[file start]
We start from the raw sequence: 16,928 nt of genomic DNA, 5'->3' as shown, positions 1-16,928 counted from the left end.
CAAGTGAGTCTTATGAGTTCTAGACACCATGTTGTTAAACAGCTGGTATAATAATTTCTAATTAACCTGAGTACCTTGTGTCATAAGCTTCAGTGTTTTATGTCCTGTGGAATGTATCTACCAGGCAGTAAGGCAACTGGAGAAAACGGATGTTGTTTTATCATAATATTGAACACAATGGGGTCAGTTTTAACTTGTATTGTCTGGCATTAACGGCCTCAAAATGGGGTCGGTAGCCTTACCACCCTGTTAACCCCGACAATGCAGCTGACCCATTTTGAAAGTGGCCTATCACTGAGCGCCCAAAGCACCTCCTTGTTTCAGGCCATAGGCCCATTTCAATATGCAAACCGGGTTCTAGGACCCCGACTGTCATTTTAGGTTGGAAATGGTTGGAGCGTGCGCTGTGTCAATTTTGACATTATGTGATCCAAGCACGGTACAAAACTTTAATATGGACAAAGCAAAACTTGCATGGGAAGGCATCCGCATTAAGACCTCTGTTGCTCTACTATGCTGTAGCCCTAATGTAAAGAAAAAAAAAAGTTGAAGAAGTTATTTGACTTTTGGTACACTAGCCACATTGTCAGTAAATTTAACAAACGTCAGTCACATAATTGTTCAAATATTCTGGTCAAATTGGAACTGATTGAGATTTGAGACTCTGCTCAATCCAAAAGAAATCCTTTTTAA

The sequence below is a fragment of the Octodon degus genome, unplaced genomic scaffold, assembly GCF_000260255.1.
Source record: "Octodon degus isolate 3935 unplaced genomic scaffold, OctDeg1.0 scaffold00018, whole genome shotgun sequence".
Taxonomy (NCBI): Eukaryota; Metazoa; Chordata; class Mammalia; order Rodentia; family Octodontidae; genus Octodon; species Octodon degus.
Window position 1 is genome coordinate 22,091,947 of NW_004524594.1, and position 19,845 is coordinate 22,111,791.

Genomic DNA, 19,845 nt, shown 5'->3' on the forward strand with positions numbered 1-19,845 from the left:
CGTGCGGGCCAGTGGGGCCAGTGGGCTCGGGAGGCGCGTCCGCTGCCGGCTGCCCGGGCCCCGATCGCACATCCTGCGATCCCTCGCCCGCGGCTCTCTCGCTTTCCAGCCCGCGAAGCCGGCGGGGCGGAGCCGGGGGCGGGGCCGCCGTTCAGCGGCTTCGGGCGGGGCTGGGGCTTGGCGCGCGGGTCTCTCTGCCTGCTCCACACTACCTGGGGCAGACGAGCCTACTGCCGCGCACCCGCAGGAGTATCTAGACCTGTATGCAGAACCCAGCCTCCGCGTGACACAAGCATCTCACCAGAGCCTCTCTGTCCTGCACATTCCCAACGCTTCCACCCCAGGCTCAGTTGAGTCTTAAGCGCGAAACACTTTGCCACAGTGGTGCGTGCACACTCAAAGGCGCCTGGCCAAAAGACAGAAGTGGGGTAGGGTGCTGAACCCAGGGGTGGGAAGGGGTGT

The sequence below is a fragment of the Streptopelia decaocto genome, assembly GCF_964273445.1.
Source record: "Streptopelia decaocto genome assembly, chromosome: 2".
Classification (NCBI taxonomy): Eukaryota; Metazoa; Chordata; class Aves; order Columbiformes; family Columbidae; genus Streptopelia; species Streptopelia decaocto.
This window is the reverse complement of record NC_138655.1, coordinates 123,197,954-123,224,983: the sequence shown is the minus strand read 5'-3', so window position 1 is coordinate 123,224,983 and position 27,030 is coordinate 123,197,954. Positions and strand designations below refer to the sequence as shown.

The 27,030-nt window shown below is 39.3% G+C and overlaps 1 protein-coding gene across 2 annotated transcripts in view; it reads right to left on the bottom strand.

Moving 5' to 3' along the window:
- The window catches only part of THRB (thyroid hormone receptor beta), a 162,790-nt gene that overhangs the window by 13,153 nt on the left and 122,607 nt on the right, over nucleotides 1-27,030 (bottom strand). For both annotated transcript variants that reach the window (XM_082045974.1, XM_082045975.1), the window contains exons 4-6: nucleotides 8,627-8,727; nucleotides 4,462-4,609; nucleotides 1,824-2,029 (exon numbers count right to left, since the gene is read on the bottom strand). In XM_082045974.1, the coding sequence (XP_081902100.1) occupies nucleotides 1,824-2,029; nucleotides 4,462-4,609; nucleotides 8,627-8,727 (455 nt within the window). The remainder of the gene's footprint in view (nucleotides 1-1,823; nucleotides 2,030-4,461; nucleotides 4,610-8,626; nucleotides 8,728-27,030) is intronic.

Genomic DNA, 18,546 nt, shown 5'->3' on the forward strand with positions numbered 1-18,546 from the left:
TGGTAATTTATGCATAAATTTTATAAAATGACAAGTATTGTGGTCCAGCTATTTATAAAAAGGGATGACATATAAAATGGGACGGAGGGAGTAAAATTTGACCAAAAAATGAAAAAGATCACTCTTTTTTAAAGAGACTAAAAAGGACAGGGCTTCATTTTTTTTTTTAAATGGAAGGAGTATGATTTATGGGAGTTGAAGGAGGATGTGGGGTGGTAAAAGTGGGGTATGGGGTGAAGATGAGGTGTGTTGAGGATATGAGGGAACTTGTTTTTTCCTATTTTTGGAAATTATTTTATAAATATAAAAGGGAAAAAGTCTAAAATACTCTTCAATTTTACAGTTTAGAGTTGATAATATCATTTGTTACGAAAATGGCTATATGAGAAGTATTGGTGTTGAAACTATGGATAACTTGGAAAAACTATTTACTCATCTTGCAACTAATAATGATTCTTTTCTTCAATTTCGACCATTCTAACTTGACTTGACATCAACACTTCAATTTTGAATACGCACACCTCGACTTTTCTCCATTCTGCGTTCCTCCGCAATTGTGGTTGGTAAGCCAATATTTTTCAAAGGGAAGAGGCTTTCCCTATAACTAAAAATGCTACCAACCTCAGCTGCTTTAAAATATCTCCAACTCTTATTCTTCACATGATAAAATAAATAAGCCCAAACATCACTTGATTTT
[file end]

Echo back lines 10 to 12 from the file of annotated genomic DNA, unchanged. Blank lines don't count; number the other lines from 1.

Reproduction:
Source record: "Streptopelia decaocto genome assembly, chromosome: 2".
Classification (NCBI taxonomy): Eukaryota; Metazoa; Chordata; class Aves; order Columbiformes; family Columbidae; genus Streptopelia; species Streptopelia decaocto.
This window is the reverse complement of record NC_138655.1, coordinates 123,197,954-123,224,983: the sequence shown is the minus strand read 5'-3', so window position 1 is coordinate 123,224,983 and position 27,030 is coordinate 123,197,954. Positions and strand designations below refer to the sequence as shown.